Every year, we are approached by new members who have questions about the club “rules” for fishing. We generally rely on that persons “sponsor” to indoctrinate them into how the club operates, but one area that we are frequently asked questions about is the IGFA rules.

Until 1940, there was no universal code of sporting ethics to guide anglers in their pursuits.
The first steps in this direction were taken in the late 1930’s by members of the British Tunny Club, who hoped to formulate rules for ethical angling. However, the looming threat of war interrupted their plans. Shortly after IGFA was founded in 1939, its officers immediately set to the task of establishing angling guidelines and requirements for world record catches. The angling rules were formulated by the International Game Fish Association to promote ethical and sporting angling practices, to establish uniform regulations for the compilation of world game fish records, and to provide basic angling guidelines for use in fishing tournaments and any other group angling activities.  You can access the rules at the IGFA website, and there is also a link here, and on the MRMTC website.

The IGFA rules and regulations are quite specific and can be somewhat lengthy to completely understand.  They provide specific guidance about things like how long a double line can be with the leader, how long a gaff can be (8 feet) and how long the rope on a flying gaff can be (30 feet), where a hook can be placed in a trolling lure.  Some of them can be pretty difficult to understand at times, and if you want to know what I am talking about, you will probably need to read the part about legal assist hooks on jigs around 5 times before you start to understand it.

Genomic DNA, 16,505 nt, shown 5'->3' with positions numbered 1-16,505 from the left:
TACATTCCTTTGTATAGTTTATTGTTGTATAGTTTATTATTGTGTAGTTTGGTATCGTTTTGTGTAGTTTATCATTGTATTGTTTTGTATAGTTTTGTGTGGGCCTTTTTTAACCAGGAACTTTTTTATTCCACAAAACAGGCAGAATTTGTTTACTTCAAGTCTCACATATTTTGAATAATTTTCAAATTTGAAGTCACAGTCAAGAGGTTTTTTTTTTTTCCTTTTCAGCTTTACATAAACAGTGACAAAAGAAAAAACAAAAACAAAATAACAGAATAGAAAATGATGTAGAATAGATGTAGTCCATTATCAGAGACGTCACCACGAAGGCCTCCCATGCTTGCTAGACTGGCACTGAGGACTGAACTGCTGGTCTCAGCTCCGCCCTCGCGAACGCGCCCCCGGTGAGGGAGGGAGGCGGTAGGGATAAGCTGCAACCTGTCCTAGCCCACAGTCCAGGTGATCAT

With certain exceptions, the Manasquan River Marlin and Tuna club adheres to the IGFA rules and regulations.  Over time, we have made certain exceptions to the rules to accommodate the type of fishing that we do.  The exceptions we have made are that we allow:

• Spreader Bars and Umbrella Rigs are permitted (yes, that’s right – spreader bars are not IGFA compliant, so we made an exception to allow them to be used.)

• Wire Line is permitted – We have made an exception due to the popularity of wire line trolling for striped bass in our area.

• Firearms are permitted for gaffed makos.

• We permit “hook and hand” meaning a fish may be hooked by anyone other than the angler provided that the rod is immediately transferred to the angler who fights the fish alone until boated or released.

Below are some of the more pertinent areas of the IGFA rules that commonly apply to us, or that we see questioned from time to time.

• Electric reels are not permitted.  Yes, that’s right, if you want to win the tilefish perpetual, you need to be prepared to crank that fish up from the depths manually.

• Treble hooks are not permitted for live or dead bait.  Yes, that’s correct.  Although the snag and drop technique on bunker is a very popular way to catch striped bass in our area, it is not an acceptable method within our club.

• Harpoons are not allowed on fish.  You can still go ahead and dart that big eye behind the boat, but just know that in doing so, you are disqualifying yourself and should not submit a weigh-slip for that fish.

• Fish may NOT be fought out of the rod holder.

Again, these are just some of the rules that we wanted to reiterate, but we still recommend that all members take a pass thru the rules.  If in doubt, please see a trustee, or email a question to the board at info@mrmtc.com.


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